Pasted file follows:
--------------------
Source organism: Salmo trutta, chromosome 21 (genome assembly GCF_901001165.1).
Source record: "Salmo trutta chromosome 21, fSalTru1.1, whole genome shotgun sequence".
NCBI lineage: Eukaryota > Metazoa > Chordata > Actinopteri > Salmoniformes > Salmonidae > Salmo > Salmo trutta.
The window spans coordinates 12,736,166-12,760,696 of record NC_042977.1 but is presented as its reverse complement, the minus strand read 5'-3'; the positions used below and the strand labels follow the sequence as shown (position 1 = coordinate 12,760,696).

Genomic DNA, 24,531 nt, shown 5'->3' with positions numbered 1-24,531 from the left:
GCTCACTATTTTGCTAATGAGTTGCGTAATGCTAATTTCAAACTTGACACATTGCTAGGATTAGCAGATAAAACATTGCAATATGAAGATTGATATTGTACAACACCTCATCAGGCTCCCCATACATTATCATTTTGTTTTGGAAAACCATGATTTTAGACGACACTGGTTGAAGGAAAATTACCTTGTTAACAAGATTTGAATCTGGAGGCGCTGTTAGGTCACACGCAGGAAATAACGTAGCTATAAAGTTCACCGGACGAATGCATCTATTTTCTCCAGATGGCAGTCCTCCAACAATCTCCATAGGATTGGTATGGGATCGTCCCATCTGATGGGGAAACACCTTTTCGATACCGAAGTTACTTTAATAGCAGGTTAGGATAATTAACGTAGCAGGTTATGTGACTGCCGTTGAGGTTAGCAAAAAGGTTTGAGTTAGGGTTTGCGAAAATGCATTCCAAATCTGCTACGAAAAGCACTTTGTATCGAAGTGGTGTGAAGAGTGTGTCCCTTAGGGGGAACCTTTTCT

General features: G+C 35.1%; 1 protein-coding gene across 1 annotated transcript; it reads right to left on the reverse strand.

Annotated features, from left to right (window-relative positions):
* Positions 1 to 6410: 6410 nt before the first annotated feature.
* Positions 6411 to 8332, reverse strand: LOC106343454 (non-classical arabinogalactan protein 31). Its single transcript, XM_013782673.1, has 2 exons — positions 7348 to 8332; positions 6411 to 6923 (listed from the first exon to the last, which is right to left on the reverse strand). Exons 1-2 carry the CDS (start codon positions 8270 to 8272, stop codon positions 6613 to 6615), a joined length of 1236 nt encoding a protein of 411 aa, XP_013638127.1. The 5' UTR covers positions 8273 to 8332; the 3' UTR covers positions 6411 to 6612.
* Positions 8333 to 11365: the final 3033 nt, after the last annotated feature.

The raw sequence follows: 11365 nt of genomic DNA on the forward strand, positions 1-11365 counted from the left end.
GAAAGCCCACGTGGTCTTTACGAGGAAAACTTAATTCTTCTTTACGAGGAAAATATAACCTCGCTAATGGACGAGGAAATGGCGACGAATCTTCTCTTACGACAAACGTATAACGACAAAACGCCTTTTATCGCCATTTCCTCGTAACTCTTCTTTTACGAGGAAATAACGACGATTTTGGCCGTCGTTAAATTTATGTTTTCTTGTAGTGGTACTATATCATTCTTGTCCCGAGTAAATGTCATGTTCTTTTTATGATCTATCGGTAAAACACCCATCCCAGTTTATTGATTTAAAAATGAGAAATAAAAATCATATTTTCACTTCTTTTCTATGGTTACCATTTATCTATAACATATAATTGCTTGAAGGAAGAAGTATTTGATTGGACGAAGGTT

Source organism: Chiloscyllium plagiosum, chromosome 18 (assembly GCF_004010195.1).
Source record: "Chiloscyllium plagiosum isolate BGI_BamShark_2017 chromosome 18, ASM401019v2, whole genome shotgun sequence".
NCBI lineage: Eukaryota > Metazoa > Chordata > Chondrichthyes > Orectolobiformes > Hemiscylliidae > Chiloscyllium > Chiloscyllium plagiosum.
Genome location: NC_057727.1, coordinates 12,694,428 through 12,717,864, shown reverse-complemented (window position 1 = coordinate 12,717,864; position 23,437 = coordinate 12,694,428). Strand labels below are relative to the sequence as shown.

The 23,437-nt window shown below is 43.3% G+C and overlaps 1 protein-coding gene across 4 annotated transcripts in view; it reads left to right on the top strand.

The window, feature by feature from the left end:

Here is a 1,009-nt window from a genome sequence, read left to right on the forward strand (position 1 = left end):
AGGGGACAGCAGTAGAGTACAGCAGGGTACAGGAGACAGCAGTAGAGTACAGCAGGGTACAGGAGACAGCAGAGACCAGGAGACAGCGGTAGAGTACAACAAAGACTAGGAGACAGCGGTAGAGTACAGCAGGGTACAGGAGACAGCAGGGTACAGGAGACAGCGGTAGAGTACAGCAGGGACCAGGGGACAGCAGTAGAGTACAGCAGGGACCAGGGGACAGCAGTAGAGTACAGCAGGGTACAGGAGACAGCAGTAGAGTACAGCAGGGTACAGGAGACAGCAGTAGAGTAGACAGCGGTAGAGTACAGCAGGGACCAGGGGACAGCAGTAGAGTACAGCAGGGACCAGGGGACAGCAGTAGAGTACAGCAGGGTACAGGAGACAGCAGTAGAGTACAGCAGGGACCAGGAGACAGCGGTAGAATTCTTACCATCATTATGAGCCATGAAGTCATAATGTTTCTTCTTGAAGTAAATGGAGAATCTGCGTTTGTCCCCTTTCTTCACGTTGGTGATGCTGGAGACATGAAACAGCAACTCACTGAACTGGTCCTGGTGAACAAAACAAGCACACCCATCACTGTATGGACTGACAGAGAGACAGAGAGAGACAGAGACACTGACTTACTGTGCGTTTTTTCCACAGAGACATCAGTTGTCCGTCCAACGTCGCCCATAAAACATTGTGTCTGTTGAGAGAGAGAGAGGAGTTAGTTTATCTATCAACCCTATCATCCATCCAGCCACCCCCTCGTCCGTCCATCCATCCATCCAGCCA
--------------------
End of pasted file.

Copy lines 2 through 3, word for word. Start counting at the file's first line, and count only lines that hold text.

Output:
Source record: "Salmo trutta chromosome 21, fSalTru1.1, whole genome shotgun sequence".
NCBI lineage: Eukaryota > Metazoa > Chordata > Actinopteri > Salmoniformes > Salmonidae > Salmo > Salmo trutta.